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Women’s health is so much more than abortion

by | May 28, 2024

Biden admin calls for unlimited access during Women’s Healthcare Week

By Olivia Gans Turner, President of the Virginia Society for Human Life

Editor’s note. This appeared in the Washington Times.

The Biden White House issued a proclamation that declared National Women’s Health Week the week of May 12-18. Curiously, the statement called for unlimited abortion access as part of women’s health care.

Celebrating motherhood and women’s health in the same week seems logical, but the logic is twisted by the current debate about abortion. The argument that abortion is critical to women’s health is a masterful stroke of manipulation — manipulation of truth and the facts of life. Specifically, the fact that every abortion requires the death of a woman’s child, who may also be female.

Women’s health is a critical matter that is not advanced by exposing women to the risks of surgical or chemical abortion. Instead, it is a recipe for danger. Risks include damage to the cervix, hemorrhaging, uterine perforation, heart attack and breast cancer. These are only a few of the complications women have incurred over the last 50 years.

Chemical abortions using mifepristone and misoprostol, which have become the most common form of abortion in the United States, have been linked to 32 deaths in this country. The Food and Drug Administration warns that these abortion drugs have the potential to send 1 in 25 women to the emergency room. In studies from other countries that still track complications, unlike the FDA, the number of women who go to the emergency room after taking these drugs is estimated to be as many as 1 in 10.

Treating abortion as a necessary element of women’s health care denies women better care that addresses the real medical problems they may face. It also continues to ignore that every abortion involves a dead baby who also deserves better respect and real health care.

How have we come to this point in time when ending the life of a child before birth is accepted by so many as necessary to provide that child’s mother with health care? It has been a long, sad saga of slogans, half-truths and outright lies designed to market abortion as an essential part of being a woman. Never mind that legalized abortion allowed our society to ignore and avoid the bigger issues that so often make women believe abortion is a necessary evil in our lives. Most abortions have always been, and continue to be, because of a lack of support systems in place for women.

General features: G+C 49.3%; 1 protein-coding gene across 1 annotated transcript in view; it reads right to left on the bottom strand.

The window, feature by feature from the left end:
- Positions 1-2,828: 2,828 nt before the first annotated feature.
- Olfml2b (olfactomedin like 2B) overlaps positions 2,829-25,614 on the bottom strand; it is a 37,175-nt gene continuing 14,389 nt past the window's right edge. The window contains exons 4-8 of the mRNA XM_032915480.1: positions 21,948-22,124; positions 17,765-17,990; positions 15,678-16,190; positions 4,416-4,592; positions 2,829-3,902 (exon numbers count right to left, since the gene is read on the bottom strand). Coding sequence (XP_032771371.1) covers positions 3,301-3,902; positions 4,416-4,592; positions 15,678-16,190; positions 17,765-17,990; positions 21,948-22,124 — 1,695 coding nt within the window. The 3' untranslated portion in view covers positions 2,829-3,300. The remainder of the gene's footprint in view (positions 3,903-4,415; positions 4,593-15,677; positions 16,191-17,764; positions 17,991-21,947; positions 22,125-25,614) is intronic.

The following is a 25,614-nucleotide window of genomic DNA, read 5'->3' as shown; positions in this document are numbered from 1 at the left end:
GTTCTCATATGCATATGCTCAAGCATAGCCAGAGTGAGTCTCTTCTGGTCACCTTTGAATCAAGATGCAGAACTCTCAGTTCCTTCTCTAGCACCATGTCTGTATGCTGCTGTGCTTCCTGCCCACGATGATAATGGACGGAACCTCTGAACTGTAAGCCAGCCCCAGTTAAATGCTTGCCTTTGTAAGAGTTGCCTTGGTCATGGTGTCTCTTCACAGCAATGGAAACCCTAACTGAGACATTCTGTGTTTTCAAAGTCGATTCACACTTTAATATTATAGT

Far too often, the focus of the debate about women’s health centers on reproductive questions, with the conclusion being that women need easier access to abortion. More abortions do not solve maternal health problems. In fact, abortions may very well be the reason more women are experiencing poor maternal health results.

There is no doubt that it is essential to expand the ability of all women to get better health care, especially marginalized women and girls. Along with maternal health care, greater focus needs to be placed on the many areas of care that too often get ignored or sidelined in these communities. Issues such as poor nutrition, autoimmune diseases, heart conditions and stroke, osteoporosis, depression, and Alzheimer’s disease are among the health issues that need more attention.

In 2021, then-Virginia Gov. Ralph Northam’s administration released an agenda addressing maternal health concerns. The stated goal was to reduce the high rate of maternal mortality among Black women and other women of color. It also proposed steps to eliminate racial disparities in treatment in Virginia.

While the goals were laudable, the outcome of the task force was questionable. Input was sought from many stakeholders, including the largest abortion business in Virginia, Planned Parenthood, but glaringly absent were advocates for women who organize programs that offer free support for pregnant women to have their children. The report cites the cost of medical care yet makes no mention of the over 40 free programs available across Virginia to help women in need of such assistance.

Similar programs exist across the United States and should be acknowledged for their important work. Instead, efforts are being made in some states to close these much-needed educational services.

So, this is a challenge to our society. Will we work harder to make maternal health a priority that sees both mother and child in the picture, or will we allow the abortion promoters to control the conversation?

There is money to be made when they convince women that abortion is in their interest. That is why they want to control the narrative and have become so clever at doing it.

Are we ready to face the fact that maternal health must be defined as a mother and her unborn child who are both in need of answers that protect and assist them? It’s 2024, and we are still far from that goal. Let’s demand better for every mother and child.

Categories: Pro-Lifers